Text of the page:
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Immunisation news - September 2016

Keep up to date with vaccine information and recommendations.

In this issue:

  • Shingles Program commences 1 November 2016
  • Minimum acceptable dose intervals for catch-up vaccines for children under 10 years of age
  • Recommended vaccines for people with functional or anatomical asplenia
  • Adverse events following immunisation
  • Sonny has an immune deficiency disorder that means he cannot be vaccinated
  • Infectious diseases surveillance in Victoria

Minimum acceptable dose intervals for catch-up vaccines for children under 10 years of age

Minimum acceptable dose intervals are only to be used under special circumstances, such as when catch-up vaccination is required until a child is back on schedule for their age.

These intervals may differ from the routinely recommended intervals between doses under the NIP schedule. If providing catch-up using a combination vaccine, it is important to ensure that minimum intervals are met for all antigens.

Recommended vaccines for people with functional or anatomical asplenia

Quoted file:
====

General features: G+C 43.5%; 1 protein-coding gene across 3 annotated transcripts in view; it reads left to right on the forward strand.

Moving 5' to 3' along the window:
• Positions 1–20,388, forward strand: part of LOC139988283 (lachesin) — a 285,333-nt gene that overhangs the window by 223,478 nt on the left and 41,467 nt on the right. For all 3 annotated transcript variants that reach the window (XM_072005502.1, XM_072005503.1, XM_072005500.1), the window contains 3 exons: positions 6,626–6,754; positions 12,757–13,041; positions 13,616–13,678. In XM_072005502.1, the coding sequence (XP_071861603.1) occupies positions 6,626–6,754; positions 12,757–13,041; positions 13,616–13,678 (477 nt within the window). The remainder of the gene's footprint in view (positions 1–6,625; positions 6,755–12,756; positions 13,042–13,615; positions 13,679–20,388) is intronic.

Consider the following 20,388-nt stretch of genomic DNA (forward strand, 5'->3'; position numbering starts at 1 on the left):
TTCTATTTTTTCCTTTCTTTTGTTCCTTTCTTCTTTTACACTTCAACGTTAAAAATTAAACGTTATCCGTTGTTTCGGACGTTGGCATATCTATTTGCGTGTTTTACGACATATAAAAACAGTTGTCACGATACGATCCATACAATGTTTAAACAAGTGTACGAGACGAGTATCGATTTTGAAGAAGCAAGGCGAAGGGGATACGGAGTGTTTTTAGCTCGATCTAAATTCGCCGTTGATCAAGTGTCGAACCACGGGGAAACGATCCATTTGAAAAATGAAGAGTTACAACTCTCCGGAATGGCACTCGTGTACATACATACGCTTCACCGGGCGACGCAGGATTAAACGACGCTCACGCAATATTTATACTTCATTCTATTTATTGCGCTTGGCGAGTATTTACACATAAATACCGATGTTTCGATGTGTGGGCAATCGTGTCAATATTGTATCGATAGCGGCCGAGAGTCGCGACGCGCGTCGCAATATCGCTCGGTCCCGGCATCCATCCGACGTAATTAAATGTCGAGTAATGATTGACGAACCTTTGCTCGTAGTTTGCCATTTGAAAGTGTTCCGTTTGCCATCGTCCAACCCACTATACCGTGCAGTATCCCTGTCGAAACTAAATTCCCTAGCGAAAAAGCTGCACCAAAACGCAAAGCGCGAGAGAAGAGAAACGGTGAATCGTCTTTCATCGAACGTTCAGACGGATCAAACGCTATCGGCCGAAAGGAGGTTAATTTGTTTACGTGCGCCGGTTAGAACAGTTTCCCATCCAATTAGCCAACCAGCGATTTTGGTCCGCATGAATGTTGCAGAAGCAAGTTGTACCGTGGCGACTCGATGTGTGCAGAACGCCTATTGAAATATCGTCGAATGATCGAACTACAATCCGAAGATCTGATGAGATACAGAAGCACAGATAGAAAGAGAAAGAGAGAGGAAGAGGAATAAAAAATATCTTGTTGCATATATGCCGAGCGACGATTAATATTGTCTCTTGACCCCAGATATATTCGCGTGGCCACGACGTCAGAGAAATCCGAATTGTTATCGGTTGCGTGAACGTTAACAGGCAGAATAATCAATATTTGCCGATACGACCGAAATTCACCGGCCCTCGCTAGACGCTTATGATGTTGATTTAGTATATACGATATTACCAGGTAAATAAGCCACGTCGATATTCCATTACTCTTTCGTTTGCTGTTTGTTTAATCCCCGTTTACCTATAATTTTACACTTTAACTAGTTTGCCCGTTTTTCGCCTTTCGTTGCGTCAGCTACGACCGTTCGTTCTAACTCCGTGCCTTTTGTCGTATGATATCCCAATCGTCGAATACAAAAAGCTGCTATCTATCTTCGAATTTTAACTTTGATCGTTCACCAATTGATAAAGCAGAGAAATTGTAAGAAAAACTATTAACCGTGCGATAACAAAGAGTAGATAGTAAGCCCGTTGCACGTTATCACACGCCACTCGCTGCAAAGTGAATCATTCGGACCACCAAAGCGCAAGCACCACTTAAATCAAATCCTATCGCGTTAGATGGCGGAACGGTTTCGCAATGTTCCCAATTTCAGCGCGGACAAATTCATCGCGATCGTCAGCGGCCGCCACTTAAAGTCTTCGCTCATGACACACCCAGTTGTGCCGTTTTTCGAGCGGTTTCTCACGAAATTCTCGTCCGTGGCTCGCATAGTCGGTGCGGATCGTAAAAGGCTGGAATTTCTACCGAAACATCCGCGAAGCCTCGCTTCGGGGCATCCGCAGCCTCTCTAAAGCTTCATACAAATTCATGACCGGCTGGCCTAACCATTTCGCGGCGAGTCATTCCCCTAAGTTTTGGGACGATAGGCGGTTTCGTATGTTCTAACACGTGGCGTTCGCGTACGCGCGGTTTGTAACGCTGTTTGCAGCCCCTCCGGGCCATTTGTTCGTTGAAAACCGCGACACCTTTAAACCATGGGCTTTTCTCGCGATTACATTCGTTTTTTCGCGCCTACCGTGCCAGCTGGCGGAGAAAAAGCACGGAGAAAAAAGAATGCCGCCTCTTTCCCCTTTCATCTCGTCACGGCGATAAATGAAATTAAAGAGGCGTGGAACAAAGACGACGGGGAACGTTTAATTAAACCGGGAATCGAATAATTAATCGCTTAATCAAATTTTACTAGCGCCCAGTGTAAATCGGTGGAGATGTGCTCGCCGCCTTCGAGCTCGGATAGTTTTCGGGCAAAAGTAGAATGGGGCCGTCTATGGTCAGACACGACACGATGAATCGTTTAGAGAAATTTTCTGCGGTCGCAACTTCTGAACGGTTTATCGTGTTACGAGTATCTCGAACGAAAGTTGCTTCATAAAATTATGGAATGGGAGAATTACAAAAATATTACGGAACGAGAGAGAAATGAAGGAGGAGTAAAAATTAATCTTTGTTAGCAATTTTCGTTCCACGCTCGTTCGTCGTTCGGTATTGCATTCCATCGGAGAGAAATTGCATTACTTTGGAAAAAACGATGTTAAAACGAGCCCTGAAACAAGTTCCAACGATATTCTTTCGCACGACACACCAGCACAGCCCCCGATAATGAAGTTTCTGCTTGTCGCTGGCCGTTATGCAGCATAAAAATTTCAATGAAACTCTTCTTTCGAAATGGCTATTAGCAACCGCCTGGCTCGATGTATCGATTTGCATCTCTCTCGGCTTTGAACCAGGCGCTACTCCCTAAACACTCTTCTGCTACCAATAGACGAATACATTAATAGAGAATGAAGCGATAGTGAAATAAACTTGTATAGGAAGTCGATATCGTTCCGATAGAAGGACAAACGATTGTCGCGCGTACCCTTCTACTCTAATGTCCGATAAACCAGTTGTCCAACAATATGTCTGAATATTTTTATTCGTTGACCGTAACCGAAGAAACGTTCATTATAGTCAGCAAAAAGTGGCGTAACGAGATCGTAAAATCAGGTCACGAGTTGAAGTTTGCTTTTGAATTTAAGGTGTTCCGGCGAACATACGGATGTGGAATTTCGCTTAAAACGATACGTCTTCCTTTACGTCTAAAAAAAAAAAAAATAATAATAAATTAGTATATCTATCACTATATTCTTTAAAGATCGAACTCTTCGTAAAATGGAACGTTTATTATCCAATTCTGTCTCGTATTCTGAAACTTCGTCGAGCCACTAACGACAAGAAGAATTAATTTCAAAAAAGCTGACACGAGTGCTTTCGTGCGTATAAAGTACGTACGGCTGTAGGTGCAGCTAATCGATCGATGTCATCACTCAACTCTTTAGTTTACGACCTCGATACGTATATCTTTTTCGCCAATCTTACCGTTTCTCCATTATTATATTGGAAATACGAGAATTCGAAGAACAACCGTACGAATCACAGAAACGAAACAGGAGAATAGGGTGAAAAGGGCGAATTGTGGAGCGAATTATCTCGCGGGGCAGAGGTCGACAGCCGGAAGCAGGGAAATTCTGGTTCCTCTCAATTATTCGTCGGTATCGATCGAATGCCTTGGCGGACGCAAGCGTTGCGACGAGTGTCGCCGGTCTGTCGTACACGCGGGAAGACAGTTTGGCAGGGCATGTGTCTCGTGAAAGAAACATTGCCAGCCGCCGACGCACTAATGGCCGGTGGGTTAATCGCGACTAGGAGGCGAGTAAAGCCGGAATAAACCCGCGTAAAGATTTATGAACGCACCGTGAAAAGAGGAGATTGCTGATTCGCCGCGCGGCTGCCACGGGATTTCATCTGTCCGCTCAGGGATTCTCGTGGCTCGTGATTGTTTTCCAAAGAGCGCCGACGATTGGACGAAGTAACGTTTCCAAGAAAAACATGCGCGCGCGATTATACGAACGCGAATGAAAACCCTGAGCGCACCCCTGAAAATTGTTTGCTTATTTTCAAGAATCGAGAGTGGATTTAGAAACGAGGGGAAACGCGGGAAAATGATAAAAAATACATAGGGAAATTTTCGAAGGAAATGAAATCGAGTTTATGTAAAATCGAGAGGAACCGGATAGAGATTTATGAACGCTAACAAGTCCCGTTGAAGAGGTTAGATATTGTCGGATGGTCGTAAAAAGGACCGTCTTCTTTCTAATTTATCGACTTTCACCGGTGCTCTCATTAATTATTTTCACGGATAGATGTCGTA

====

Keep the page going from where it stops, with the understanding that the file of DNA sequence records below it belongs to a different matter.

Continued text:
People either without a spleen or have one that isn't working have a lifelong increased risk of contracting a severe bacterial infection.

This is because they have lost the spleen's function to produce white blood cells that specifically fight these bacterial infections.

The most common infections are pneumococcus, meningococcus and Haemophilus influenzae type B.

Spleen Australia is a clinical service and registry for people with functional or anatomical asplenia

Adverse events following immunisation

An Adverse Event Following Immunisation (AEFI) can be any unexpected or serious outcome that happens following administration of a vaccine.

It may be related to the vaccine itself, handling of the vaccine or its administration.

An AEFI can be coincidentally associated with the timing of immunisation without necessarily being caused by the vaccine or immunisation process.

For expert advice always report AEFI to the Victorian vaccine safety service SAEFVIC

Infectious disease surveillance in Victoria

Infectious diseases and other conditions of concern still occur frequently throughout the world requiring constant vigilance to prevent their reappearance.

The department routinely publishes reports on infectious diseases and other conditions notifiable in Victoria, including:

  • daily reports for all notifiable conditions
  • monthly reports on HIV/AIDS
  • annual reports
  • the Victorian Infectious Diseases Bulletin.

Vaccine preventable diseases summary

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